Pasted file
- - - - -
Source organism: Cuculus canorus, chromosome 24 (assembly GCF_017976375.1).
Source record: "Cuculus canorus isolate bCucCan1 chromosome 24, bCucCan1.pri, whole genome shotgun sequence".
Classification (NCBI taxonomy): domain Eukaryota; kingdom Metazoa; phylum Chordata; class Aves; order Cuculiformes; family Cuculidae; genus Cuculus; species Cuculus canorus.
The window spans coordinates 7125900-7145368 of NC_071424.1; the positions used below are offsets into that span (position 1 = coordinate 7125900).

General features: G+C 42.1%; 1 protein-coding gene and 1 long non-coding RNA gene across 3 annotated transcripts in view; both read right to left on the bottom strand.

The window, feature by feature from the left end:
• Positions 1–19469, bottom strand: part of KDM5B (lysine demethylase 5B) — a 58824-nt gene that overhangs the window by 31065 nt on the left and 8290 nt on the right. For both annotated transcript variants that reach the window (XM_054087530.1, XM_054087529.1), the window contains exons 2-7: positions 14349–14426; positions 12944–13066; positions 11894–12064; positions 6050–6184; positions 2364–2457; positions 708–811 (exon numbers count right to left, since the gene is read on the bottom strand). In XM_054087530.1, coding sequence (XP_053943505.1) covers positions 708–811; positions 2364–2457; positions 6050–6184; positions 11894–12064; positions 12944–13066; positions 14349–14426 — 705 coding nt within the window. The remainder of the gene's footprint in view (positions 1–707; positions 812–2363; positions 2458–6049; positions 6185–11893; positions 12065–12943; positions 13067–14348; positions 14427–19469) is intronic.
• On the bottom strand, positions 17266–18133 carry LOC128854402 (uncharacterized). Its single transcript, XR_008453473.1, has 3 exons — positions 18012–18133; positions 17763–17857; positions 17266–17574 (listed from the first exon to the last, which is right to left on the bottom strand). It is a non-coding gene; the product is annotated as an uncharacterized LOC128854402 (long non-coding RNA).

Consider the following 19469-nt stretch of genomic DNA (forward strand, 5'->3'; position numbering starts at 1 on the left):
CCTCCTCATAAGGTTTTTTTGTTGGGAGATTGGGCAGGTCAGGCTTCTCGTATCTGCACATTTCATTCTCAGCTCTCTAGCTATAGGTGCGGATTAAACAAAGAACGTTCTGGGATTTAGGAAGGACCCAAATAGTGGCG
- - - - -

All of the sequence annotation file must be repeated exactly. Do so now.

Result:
Source organism: Cuculus canorus, chromosome 24 (assembly GCF_017976375.1).
Source record: "Cuculus canorus isolate bCucCan1 chromosome 24, bCucCan1.pri, whole genome shotgun sequence".
Classification (NCBI taxonomy): domain Eukaryota; kingdom Metazoa; phylum Chordata; class Aves; order Cuculiformes; family Cuculidae; genus Cuculus; species Cuculus canorus.
The window spans coordinates 7125900-7145368 of NC_071424.1; the positions used below are offsets into that span (position 1 = coordinate 7125900).

General features: G+C 42.1%; 1 protein-coding gene and 1 long non-coding RNA gene across 3 annotated transcripts in view; both read right to left on the bottom strand.

The window, feature by feature from the left end:
• Positions 1–19469, bottom strand: part of KDM5B (lysine demethylase 5B) — a 58824-nt gene that overhangs the window by 31065 nt on the left and 8290 nt on the right. For both annotated transcript variants that reach the window (XM_054087530.1, XM_054087529.1), the window contains exons 2-7: positions 14349–14426; positions 12944–13066; positions 11894–12064; positions 6050–6184; positions 2364–2457; positions 708–811 (exon numbers count right to left, since the gene is read on the bottom strand). In XM_054087530.1, coding sequence (XP_053943505.1) covers positions 708–811; positions 2364–2457; positions 6050–6184; positions 11894–12064; positions 12944–13066; positions 14349–14426 — 705 coding nt within the window. The remainder of the gene's footprint in view (positions 1–707; positions 812–2363; positions 2458–6049; positions 6185–11893; positions 12065–12943; positions 13067–14348; positions 14427–19469) is intronic.
• On the bottom strand, positions 17266–18133 carry LOC128854402 (uncharacterized). Its single transcript, XR_008453473.1, has 3 exons — positions 18012–18133; positions 17763–17857; positions 17266–17574 (listed from the first exon to the last, which is right to left on the bottom strand). It is a non-coding gene; the product is annotated as an uncharacterized LOC128854402 (long non-coding RNA).

Consider the following 19469-nt stretch of genomic DNA (forward strand, 5'->3'; position numbering starts at 1 on the left):
CCTCCTCATAAGGTTTTTTTGTTGGGAGATTGGGCAGGTCAGGCTTCTCGTATCTGCACATTTCATTCTCAGCTCTCTAGCTATAGGTGCGGATTAAACAAAGAACGTTCTGGGATTTAGGAAGGACCCAAATAGTGGCG